policy_routing_top

Due to some winter illness and the fact that I had to swap cables with my home production network to make this topology work, it took some time to physically put this all together, so getting it setup just to lab was quite the undertaking but once all said and done I have this to show for it:

R1#show ip route ospf
     4.0.0.0/32 is subnetted, 1 subnets
O       4.4.4.4 [110/66] via 172.12.123.3, 00:15:03, Serial0/0
     5.0.0.0/32 is subnetted, 1 subnets
O       5.5.5.5 [110/2] via 172.12.15.5, 00:15:03, FastEthernet0/1
     172.12.0.0/24 is subnetted, 4 subnets
O       172.12.34.0 [110/65] via 172.12.123.3, 00:15:03, Serial0/0
O       172.12.24.0 [110/65] via 172.12.123.2, 00:15:03, Serial0/0
R1#

And that is what I am looking for, now let’s set some Policy Routing, and we will test if it is working / what is happening on the network with the “traceroute” command. Essentially we are working from R5, going through the NBMA to gets to network 4.4.4.4 on R4. So appropriately, I will start this off with a traceroute to see what our path looks like:

R5#traceroute 4.4.4.4

Type escape sequence to abort.
Tracing the route to 4.4.4.4

  1 172.12.15.1 4 msec 0 msec 4 msec
  2 172.12.123.3 32 msec 32 msec 32 msec
  3 172.12.34.4 32 msec *  32 msec

So it is taking the R3 path to get to R4’s loopback, however I want traffic going to 4.4.4.4 to take R2’s path through the topology, so these are the things required to make this work:

  • Create Standard or Extended ACL to match traffic on incoming interface
  • Create route-map and match the ACL with “match ip address (acl #)”
  • In route-map “set ip next-hop” to create the clause routing the traffic
  • Apply to incoming interface of traffic with “ip policy route-map (name)”

I will just be using a standard ACL to route all traffic coming from R5 to R2, using the remote interface address and not a network address, and lets see what happens:

R1(config)#access-list 5 permit 172.12.15.5 0.0.0.255
R1(config)#route-map R5toR2 permit 10
R1(config-route-map)#match ip add 5

R1(config-route-map)#set ip next-hop ?
  A.B.C.D              IP address of next hop
  dynamic              application dynamically sets next hop
  peer-address         Use peer address (for BGP only)
  recursive            Recursive next-hop
  verify-availability  Verify if nexthop is reachable

R1(config-route-map)#set ip next-hop 172.12.123.2 ?
  A.B.C.D  IP address of next hop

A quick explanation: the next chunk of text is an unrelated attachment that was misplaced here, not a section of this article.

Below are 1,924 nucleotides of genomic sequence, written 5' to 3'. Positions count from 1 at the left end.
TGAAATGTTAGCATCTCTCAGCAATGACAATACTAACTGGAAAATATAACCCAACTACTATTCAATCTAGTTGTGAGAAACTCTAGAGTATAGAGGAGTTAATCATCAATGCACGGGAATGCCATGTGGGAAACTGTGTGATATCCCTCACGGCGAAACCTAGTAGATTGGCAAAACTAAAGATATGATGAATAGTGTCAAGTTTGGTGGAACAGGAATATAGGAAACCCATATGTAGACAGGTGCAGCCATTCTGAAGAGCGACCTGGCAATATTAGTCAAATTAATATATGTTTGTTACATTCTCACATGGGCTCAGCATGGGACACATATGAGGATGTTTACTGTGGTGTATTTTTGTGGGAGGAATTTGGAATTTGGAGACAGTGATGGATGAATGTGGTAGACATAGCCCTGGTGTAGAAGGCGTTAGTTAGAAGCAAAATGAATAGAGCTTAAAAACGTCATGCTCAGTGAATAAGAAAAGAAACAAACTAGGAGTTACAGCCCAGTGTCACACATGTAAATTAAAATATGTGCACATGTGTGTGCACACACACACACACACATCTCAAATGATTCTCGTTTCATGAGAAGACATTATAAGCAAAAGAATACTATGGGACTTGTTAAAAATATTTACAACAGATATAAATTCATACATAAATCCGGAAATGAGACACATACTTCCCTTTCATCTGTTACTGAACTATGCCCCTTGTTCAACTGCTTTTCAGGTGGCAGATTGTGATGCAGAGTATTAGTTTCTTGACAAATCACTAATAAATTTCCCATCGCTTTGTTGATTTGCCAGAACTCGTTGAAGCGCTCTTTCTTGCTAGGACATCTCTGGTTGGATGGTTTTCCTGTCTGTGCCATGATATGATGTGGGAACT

<cr>

R1(config-route-map)#set ip next-hop 172.12.123.2 1.1.1.1 ?
  A.B.C.D  IP address of next hop
  <cr>

R1(config-route-map)#set ip next-hop 172.12.123.2 1.1.1.1 2.2.2.2 ?
  A.B.C.D  IP address of next hop
  <cr>

R1(config-route-map)#set ip next-hop 172.12.123.2
R1(config-route-map)#int fa0/1
R1(config-if)#ip policy route-map R5toR2
R1(config-if)#

I’ve highlight the actual configs needed to make this route-map work (remember it must be configured on the router with incoming traffic), and I’ve also left a curious discovery in the output, that the next-hop option allows you to keep putting in IP addresses. I assume it is for redundancy if one of the next-hop IP’s becomes unavailable it has others to try.

However, that being said, lets try another ping to 4.4.4.4:

R5#traceroute 4.4.4.4

Type escape sequence to abort.
Tracing the route to 4.4.4.4

  1 172.12.15.1 4 msec 0 msec 4 msec
  2 172.12.123.2 32 msec 32 msec 32 msec
  3 172.12.123.1 24 msec 24 msec 24 msec
  4 172.12.123.3 56 msec 56 msec 52 msec
  5 172.12.34.4 56 msec *  52 msec
R5#

That is what is referred to in the CCNP industry as sub-optimal routing at its finest, though not quite a routing loop, although it’d be easy to create with PBR. To understand why this is happening, you must examine R2’s route table, and how it see’s routes to destinations:

R2#show ip route

Gateway of last resort is not set

     2.0.0.0/32 is subnetted, 1 subnets
C       2.2.2.2 is directly connected, Loopback2
     4.0.0.0/32 is subnetted, 1 subnets
O       4.4.4.4 [110/66] via 172.12.123.3, 01:08:58, Serial0/0
     5.0.0.0/32 is subnetted, 1 subnets
O       5.5.5.5 [110/66] via 172.12.123.1, 01:08:58, Serial0/0
     172.12.0.0/24 is subnetted, 4 subnets
O       172.12.34.0 [110/65] via 172.12.123.3, 01:08:58, Serial0/0
O       172.12.15.0 [110/65] via 172.12.123.1, 01:08:58, Serial0/0
C       172.12.24.0 is directly connected, FastEthernet0/1
C       172.12.123.0 is directly connected, Serial0/0
R2#

So R2 is getting this traffic, looking at its own route table, and sending the traffic back out it’s Serial0/0 interface to reach what it knows as the route to 4.4.4.4 being 172.12.123.3. So the traceroute traffic comes back to R1 no longer with the route-map being applied both because the source address is different (R2 is source address now), but also because the the Serial0/0 interface on R1 has no route-map so it will route it as normal to 172.12.123.3 to deliver the traffic.

The moral of the story, is that blanket Policy Routing with a Standard ACL has it’s place in some networks, but it is a good way to introduce sub-optimal routing on the network.

I intended to finish with Extended Access-List usage to save the day, but I’ll save that for another post, as I am starting to feel blah again. I will “wr mem” all routers so we can go through how to correct this madness on my next post, hope to see you there!

*** Also one detail I always miss with OSPF / NBMA, ALWAYS USE NEIGHBOR STATEMENTS FROM HUBS TO SPOKES FOR ADJACENCIES TO FORM! (AND DON’T FORGET IP OSPF PRI 0 ON SPOKES INTERFACES!) ***